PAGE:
November showed up suddenly and then disappeared just as quickly, but as it passed on, it bequeathed to me a slew of beautiful treasures called videogames. This month rocked the stripes right outta my socks. From attending a convention with friends, to hitting up a multitude of yard sales, to driving 45 minutes west in order to snag an absolute market failure of a gaming console, November treated me pretty well as far as collecting is concerned. Let’s start from the beginning and I’ll unravel this skein one length of yarn at a time.
Friday, November 2nd, 2018
Two of my best friends—Joe and Dustin—showed up outside my house somewhere around 8 PM. I received the text and jetted outside hastily with my suitcase and two empty backpacks ready to be filled to their brims with videogames. The guys and I were off, heading to RetroGameCon 6! Leaving from my hometown of Islip, New York, we were set to travel roughly five hours northwest to Syracuse to meet up with Dustin’s girlfriend Zoey and her friend Shandra, who were driving southeast from Buffalo. We would drive separately and smooch in the middle like our own version of the spaghetti scene from Lady and the Tramp, except that the spaghetti would be several miles of dimly lit New York highways and the two dogs would instead be five dorks eager to get some videogames at lower-than-retail prices. Our place of smooching would be at our pre-booked Airbnb in the suburbs of Syracuse, found at an immense discount by Zoey, whose connections always mystify me.
After a lengthy drive supplemented by dumb jokes, puns, and a lot of bodily gas, we arrived, thoroughly exhausted, at our Airbnb and greeted Zoey and Shandra heartily. I don’t remember who, but someone suggested procuring food, and we made haste to hit up a nearby Denny’s, as it was too late for us to care to find anything else. I ate a meager meal, as I tend to do whenever I go away to conventions; my money is better spent on what I came here for in the first place. I want videogames.
Sleeping arrangements were simple. With three rooms afforded to us, two of them being bedrooms, we divvied ourselves between them as such: Zoey and Dustin together in the master bedroom, Shandra in the living room on the futon, and Joe and me in the other bedroom, which could sleep four, as it had two bunk beds. Since I am a grumpy old man, I opted to sleep on a bottom bunk, and luckily Joe opted to do the same, so we slept in separate beds instead of running the risk that someone would wake up with a crushed face and a second mattress for a comforter the next morning.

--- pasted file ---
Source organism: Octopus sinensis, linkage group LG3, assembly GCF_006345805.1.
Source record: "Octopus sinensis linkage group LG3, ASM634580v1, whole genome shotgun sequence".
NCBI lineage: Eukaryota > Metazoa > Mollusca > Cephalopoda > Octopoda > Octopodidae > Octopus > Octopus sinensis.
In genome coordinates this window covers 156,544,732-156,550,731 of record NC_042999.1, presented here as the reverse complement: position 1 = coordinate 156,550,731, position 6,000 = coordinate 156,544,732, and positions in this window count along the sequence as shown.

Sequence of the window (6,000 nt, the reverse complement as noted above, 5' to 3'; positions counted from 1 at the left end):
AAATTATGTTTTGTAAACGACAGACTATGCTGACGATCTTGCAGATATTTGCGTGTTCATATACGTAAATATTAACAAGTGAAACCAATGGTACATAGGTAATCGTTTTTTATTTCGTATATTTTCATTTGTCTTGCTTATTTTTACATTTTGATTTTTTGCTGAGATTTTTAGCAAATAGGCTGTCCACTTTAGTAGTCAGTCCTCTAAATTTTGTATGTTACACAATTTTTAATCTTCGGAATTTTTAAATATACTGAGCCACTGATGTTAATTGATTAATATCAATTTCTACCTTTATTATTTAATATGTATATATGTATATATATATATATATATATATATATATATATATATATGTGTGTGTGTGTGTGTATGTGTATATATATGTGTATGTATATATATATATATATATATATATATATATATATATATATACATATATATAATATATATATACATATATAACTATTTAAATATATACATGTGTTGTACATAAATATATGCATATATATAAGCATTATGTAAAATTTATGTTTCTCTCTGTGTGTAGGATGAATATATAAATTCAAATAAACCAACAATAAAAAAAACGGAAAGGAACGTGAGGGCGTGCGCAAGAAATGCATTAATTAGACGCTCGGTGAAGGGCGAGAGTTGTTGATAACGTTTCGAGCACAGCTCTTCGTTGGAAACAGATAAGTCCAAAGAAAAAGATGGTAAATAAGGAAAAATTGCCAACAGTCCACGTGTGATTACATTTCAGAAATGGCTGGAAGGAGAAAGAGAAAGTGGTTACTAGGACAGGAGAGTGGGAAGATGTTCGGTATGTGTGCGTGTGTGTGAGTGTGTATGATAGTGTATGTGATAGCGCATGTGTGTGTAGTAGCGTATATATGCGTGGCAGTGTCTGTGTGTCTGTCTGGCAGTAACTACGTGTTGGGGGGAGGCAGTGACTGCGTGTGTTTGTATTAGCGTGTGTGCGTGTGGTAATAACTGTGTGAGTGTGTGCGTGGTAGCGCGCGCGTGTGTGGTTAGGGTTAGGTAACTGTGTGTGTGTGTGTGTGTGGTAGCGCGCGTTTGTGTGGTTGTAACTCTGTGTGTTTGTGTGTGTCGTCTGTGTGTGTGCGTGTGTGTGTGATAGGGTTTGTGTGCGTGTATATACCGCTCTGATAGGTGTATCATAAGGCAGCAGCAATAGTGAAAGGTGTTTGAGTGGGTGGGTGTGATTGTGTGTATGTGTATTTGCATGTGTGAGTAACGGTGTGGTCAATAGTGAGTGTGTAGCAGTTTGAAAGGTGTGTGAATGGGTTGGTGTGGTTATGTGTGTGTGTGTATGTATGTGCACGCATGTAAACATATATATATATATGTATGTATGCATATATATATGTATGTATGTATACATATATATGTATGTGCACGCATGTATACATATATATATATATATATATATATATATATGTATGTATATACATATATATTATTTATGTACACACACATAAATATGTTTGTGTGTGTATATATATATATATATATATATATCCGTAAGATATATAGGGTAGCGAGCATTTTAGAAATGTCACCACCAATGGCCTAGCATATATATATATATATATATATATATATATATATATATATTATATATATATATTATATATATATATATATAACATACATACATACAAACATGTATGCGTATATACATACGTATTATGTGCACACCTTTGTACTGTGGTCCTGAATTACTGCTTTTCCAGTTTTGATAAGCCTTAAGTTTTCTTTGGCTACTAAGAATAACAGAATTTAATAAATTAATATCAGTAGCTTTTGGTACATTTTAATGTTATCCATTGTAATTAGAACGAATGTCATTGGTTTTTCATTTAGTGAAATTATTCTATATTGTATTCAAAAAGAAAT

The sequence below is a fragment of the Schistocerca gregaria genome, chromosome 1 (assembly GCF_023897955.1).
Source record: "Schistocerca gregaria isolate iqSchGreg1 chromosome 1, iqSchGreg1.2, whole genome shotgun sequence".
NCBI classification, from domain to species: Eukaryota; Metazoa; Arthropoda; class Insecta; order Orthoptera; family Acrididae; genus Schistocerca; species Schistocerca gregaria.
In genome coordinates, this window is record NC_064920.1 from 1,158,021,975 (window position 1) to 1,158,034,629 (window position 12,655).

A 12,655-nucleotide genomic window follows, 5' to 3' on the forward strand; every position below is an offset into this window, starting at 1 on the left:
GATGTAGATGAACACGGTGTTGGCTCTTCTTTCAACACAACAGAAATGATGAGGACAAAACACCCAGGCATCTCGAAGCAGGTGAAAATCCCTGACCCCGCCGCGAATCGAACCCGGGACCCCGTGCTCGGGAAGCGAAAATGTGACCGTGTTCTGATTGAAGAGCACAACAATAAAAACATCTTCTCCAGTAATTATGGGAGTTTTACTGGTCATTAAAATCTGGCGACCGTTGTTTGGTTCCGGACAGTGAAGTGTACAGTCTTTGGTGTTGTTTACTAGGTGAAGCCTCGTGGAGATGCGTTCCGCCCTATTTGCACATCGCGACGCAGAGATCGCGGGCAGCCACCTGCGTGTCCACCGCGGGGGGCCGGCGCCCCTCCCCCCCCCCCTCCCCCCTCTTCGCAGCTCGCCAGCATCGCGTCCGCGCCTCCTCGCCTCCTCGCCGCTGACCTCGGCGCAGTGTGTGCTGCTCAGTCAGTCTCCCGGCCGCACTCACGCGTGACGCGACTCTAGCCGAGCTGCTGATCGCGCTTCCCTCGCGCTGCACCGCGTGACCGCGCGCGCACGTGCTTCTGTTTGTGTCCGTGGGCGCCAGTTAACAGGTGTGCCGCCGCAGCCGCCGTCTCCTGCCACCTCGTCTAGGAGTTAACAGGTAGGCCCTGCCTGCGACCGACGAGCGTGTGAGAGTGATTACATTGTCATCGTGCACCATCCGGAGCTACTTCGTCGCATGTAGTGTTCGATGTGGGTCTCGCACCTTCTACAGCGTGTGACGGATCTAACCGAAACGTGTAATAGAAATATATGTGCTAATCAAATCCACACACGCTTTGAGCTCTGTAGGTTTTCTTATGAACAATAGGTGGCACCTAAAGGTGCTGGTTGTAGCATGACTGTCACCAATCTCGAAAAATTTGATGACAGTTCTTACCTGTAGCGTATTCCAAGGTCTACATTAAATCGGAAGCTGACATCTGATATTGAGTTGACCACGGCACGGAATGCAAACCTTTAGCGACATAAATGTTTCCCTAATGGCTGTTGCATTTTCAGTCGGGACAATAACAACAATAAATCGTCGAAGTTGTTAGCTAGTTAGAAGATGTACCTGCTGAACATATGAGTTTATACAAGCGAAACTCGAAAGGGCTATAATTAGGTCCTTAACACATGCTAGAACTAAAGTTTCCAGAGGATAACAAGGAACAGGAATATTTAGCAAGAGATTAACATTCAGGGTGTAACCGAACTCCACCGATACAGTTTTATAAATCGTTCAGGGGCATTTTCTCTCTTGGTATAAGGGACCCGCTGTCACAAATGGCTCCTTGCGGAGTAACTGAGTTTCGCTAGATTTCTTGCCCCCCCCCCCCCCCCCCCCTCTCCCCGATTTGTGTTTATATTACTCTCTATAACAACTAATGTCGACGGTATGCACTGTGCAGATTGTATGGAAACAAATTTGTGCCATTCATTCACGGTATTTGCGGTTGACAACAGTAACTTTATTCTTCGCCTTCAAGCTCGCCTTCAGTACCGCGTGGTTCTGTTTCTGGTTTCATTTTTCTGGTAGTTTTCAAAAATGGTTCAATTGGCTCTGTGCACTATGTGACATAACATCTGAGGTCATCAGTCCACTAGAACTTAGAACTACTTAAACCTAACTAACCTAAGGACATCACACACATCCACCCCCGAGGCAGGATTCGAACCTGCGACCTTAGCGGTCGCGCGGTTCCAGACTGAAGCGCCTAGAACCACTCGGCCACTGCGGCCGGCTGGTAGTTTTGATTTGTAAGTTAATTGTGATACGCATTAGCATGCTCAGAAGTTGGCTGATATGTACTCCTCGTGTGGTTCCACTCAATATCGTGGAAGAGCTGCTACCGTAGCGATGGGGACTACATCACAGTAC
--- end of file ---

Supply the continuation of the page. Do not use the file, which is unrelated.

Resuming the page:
Saturday, November 3rd, 2018
Day one of RetroGameCon 6 commenced. After a quick breakfast at a gas station Dunkin’ Donuts (which, it turns out, was not a standalone Dunkin’ Donuts as Google had suggested), we took our two cars—Joe’s and Shandra’s—to the location of the convention, the OnCenter in the heart of Syracuse. I’m typically not a morning person, but if videogames are on the line, I’m getting up early, and so a 7 AM wakeup for games at 9 AM was no issue on this day. As always, when going away to conventions, we made sure to preregister, as it’s generally cheaper to do so than purchasing tickets at the door (and, of course, there’s always the chance they’ll sell out if you don’t do so). I prepped for the convention by affixing various videogame-related pins to my lucky orange Pokémon cap, which I try to wear as often as I can when going out collecting. And that’s exactly what I was here to do.
We hit the floor immediately after picking up our lanyards from the ticket booths. I’d been to tons of conventions prior, but this one would prove to be the largest yet.
They whispered to me from the alleyways: “Buy us…”
The first booth we visited specialized in handheld games, mostly Nintendo ones. The proprietor had a larger-than-normal stock of Wario Land: Super Mario Land 3 for Game Boy, which I already owned, but my copy had seen better days. I gladly picked a copy up off the table and bundled it with a miscellaneous item from his booth: the Sega Control Stick, a strange, right-handed arcade-style controller for Sega Master System. Together, I paid only $12 for the two, and serotonin overtook my body. While I was doing my deal, Dustin was busy lending his Game Boy Advance SP to a wary buyer who wanted to test this booth’s games before buying but didn’t have his SP on him. What a guy, that Dustin!
Immediately moving to our right, Joe spotted a bin at the next booth over, labeled “$1 each”. I typically don’t sift through dollar bins at conventions because the games inside are usually incredibly common titles that I could get anywhere, or for even cheaper than a dollar if found in a large lot or at a yard sale. But Joe spied and grabbed a copy of The Powerpuff Girls: Battle Him for Game Boy Color and held it up to me.
“Aren’t you looking for these?”
“Oh, my God, yes!” I said, snatching it from him greedily. “Was this in the dollar bin?”
“Sure was,” said the proprietor of the booth, noticing my excitement.